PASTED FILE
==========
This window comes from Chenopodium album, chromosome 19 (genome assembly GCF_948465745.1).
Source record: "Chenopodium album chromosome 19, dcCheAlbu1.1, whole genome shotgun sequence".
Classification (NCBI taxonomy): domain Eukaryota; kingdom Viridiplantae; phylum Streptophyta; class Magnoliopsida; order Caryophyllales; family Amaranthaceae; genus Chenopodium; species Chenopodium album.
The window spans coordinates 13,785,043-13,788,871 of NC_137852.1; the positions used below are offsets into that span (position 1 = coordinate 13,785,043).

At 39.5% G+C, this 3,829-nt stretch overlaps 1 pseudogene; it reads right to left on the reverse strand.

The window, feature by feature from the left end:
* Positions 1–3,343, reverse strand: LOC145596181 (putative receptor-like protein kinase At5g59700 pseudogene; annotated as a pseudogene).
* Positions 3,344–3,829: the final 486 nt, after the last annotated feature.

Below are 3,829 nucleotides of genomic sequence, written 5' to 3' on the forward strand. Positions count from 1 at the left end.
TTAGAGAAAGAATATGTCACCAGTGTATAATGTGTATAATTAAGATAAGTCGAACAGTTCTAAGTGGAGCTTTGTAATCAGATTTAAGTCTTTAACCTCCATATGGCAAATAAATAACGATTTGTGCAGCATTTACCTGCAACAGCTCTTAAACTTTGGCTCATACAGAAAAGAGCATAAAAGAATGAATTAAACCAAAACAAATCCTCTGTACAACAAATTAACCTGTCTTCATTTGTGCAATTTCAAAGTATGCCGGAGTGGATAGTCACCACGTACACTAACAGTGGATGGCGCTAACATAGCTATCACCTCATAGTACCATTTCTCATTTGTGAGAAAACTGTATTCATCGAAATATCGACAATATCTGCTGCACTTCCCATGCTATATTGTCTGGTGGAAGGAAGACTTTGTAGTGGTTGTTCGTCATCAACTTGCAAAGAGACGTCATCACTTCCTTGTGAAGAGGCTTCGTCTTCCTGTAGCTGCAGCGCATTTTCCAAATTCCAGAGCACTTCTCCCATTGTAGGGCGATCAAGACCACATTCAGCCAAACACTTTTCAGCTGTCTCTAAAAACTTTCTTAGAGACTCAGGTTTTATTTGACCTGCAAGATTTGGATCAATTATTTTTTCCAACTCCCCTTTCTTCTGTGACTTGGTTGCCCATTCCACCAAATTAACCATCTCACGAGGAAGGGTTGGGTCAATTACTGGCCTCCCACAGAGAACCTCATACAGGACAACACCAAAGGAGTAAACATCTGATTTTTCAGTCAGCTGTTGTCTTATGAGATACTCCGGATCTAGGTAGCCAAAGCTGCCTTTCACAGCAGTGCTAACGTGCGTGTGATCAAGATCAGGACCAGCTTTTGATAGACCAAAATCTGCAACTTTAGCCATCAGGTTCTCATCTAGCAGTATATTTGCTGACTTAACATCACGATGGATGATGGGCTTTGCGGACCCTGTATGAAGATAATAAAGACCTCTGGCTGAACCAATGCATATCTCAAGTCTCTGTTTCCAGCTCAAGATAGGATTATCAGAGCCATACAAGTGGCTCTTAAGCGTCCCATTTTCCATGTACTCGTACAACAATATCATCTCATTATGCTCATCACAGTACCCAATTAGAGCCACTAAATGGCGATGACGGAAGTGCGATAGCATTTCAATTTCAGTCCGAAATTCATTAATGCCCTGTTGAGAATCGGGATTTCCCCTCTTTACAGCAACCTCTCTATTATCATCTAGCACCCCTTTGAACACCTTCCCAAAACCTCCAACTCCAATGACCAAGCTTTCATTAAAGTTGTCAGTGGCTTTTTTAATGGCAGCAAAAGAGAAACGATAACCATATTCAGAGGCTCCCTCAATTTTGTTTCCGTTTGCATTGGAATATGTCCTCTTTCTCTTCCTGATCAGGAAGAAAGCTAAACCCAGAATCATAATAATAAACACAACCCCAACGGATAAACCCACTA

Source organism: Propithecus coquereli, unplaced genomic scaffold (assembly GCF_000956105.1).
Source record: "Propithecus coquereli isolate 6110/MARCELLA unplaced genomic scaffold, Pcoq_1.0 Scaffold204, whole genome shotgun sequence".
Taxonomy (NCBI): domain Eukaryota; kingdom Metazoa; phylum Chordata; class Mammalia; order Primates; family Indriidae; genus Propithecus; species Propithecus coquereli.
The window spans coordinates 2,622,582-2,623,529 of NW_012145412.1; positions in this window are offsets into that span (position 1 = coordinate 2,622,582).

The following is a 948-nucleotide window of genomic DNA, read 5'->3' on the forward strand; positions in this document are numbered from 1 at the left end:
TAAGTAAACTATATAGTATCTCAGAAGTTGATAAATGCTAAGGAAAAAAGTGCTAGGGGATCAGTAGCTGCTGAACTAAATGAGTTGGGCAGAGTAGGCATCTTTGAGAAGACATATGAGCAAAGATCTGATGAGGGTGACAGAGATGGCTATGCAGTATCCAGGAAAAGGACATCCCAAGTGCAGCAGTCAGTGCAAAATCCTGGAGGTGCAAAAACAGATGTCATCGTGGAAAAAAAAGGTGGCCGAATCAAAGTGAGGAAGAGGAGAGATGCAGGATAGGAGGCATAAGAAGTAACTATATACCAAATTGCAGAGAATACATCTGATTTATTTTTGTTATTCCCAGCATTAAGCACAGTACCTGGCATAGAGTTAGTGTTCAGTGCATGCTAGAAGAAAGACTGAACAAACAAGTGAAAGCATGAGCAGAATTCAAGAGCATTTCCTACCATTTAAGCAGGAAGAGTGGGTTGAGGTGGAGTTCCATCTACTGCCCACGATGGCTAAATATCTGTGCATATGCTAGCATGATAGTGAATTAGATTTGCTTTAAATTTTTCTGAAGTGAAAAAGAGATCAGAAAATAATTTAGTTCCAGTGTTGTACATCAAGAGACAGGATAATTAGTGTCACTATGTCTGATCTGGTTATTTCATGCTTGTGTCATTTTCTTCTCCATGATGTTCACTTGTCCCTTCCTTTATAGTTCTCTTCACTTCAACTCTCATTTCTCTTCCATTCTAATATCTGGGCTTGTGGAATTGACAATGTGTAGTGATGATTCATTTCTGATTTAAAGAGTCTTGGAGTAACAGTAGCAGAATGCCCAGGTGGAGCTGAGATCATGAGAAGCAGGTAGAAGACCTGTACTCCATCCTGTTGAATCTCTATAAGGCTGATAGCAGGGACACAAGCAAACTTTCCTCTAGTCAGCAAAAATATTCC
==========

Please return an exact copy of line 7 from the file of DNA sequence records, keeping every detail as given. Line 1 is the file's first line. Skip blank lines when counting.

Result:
* Positions 1–3,343, reverse strand: LOC145596181 (putative receptor-like protein kinase At5g59700 pseudogene; annotated as a pseudogene).